(The rest of) Ephesians 5

Yesterday, I started writing about Ephesians 5, but didn’t even reach past the first two verses. It got me bouncing around the books of John and 1 John as well as to the prayers in previous chapters of Ephesians. To summarise, it was this: we are loved, and in this knowledge we should be obedient.

This chapter then reiterates what is acceptable and what isn’t in a life of light:

  • no sexual immorality;
  • no impurity;
  • no greed;
  • no obscenity, foolish talk or coarse joking;
  • no drunkenness and debauchery;
  • lots of thanksgiving;
  • being filled with the Spirit;
  • speaking with psalms, hymns and songs from the Spirit;
  • singing and music in our heart.

We are told we need to be careful.

Be careful, then, how you live — not as unwise but as wise, making the most of every opportunity because the days are evil.

Ephesians 5:15-16

We are also told this in verses 8 to 10.

For you were once in darkness, but now you are children of the light in the Lord. Live as children of light (for the fruit of the light consists in all goodness, righteousness and truth) and find out what pleases the Lord.

I really like the last part of this passage, about finding out what pleases the Lord. It does conjure the image of a child making breakfast in bed or picking out a present for a parent of out love and affection for them. Also, to think that we can do things to please the God that made the universe. That’s like saying an ant could do something to please us. It’s baffling, but it’s true. Although we are tiny and insignificant in comparison, God delights in us and treats us with a significance that we don’t actually warrant. That’s just incredible.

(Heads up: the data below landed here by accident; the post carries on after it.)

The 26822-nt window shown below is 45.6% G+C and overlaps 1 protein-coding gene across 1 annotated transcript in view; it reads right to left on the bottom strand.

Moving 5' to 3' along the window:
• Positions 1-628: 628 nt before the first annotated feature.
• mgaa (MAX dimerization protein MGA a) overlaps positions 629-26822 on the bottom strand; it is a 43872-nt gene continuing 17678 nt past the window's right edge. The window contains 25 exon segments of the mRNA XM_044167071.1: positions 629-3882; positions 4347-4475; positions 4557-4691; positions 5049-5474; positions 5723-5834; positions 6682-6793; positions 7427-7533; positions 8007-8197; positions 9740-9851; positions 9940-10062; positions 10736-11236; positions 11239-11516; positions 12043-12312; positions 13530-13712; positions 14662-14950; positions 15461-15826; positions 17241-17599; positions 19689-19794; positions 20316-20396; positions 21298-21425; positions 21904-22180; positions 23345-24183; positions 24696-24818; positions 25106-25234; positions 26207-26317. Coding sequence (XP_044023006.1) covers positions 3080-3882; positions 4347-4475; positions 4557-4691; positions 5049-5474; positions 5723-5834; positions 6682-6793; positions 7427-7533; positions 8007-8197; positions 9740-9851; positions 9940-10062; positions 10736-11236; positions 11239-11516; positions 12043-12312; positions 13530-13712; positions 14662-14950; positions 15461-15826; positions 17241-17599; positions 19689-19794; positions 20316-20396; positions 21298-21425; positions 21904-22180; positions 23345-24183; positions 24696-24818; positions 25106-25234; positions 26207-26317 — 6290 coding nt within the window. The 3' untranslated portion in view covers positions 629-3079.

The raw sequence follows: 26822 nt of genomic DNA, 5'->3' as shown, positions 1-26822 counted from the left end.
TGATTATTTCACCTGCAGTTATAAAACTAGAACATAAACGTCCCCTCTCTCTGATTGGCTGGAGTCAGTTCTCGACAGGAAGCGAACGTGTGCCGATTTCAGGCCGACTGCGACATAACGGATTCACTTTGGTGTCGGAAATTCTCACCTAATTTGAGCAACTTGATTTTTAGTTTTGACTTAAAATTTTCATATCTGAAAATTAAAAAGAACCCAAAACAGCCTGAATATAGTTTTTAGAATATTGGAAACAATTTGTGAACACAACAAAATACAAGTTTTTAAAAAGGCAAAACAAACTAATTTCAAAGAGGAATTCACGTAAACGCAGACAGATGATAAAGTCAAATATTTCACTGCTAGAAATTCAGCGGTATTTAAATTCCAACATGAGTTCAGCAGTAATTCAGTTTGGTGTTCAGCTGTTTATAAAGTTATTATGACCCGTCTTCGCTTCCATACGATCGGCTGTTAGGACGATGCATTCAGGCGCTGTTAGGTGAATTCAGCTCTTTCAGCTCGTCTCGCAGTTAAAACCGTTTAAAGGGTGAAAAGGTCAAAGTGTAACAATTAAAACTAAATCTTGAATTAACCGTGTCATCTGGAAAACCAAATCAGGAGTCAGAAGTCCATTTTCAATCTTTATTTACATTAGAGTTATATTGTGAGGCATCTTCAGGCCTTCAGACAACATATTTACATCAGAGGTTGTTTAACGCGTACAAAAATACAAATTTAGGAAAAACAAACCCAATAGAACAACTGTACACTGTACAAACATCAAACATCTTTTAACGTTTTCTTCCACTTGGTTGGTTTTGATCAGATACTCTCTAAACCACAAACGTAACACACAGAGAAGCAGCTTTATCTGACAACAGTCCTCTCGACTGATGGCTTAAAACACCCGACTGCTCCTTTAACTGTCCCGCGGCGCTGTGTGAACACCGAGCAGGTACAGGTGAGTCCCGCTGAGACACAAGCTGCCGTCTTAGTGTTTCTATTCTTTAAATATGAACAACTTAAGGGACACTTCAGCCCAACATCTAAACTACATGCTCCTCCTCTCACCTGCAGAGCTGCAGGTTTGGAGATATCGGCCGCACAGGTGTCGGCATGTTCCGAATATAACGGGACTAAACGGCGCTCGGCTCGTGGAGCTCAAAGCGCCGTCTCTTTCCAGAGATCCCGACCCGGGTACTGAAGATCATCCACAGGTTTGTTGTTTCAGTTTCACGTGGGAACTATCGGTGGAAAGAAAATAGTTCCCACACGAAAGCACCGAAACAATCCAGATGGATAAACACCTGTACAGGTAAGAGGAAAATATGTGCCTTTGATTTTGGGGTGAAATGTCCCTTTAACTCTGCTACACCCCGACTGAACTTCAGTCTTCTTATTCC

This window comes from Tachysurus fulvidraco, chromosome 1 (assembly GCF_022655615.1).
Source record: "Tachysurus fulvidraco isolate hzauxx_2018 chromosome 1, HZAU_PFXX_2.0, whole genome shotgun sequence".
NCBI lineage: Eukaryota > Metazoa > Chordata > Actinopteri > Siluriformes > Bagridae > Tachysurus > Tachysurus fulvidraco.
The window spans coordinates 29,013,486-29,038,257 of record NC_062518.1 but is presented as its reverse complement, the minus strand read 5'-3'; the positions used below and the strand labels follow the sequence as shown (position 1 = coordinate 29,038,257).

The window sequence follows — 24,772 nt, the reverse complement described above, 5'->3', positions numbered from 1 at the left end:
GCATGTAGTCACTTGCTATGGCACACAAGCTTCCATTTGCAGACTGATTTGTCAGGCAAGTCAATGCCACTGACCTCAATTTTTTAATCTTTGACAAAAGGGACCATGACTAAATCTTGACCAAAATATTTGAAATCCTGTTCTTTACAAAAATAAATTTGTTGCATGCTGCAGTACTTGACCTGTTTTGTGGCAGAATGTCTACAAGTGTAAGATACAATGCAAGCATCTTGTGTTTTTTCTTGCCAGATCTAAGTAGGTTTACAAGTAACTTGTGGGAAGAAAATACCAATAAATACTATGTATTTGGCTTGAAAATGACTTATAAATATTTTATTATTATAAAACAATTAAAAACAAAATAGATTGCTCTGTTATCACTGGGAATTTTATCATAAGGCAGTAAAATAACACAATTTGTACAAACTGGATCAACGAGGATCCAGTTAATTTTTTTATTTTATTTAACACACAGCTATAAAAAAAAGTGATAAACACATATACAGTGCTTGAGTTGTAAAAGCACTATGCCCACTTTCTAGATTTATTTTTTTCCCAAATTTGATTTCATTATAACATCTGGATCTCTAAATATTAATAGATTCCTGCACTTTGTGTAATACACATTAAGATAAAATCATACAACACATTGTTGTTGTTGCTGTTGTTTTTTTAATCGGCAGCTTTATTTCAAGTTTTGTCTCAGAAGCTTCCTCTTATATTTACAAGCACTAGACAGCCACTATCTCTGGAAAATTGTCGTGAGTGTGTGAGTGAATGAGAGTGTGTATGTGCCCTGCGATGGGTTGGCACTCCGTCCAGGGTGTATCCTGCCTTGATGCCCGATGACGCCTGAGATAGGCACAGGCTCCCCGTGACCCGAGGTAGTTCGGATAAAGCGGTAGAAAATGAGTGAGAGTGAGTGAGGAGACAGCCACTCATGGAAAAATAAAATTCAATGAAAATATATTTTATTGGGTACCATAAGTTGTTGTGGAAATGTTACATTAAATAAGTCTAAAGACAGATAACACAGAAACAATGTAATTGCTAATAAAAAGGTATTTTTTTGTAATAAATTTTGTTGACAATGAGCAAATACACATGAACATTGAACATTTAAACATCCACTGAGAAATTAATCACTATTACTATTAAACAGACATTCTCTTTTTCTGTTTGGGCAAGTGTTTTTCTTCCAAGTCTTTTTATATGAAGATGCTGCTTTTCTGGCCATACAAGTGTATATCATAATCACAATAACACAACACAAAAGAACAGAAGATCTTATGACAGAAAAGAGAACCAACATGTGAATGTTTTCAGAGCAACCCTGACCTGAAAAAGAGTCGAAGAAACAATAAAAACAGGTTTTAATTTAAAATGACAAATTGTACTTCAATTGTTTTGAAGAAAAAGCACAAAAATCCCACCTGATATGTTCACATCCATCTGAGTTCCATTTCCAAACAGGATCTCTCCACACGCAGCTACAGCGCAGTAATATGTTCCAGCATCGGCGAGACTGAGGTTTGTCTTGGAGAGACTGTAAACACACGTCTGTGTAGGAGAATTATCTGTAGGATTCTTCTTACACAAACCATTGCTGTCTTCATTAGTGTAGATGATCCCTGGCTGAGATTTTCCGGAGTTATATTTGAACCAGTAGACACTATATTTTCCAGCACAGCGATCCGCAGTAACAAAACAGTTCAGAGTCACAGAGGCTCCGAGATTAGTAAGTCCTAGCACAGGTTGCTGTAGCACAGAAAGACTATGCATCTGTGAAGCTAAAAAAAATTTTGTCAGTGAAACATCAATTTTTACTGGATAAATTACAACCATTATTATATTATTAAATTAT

The end of this chapter is the somewhat controversial passage about marriage. I say somewhat because I don’t have a problem with it. (Of course you don’t you privileged white male!) This passage talks about how both wife and husband devote themselves to each other in a compassionate, sacrificial way. It tells us that a man “must love his wife as he loves himself” and must be willing to give himself up as Christ did for his church. This is a fantastic command designed for the man to honour his wife. So, I think this passage is great.

What does make me sad is that it seems historically society were so bent on enforcing the instructions to wives in verses 22-24, that the men were too exhausted it seems to follow the instructions given to them in verses 25-33. I’m sad that because of this legacy of misogyny and misaligned patriarchal focus, that passages such as these are dismissed without looking more deeply into the design for marriage that God had.

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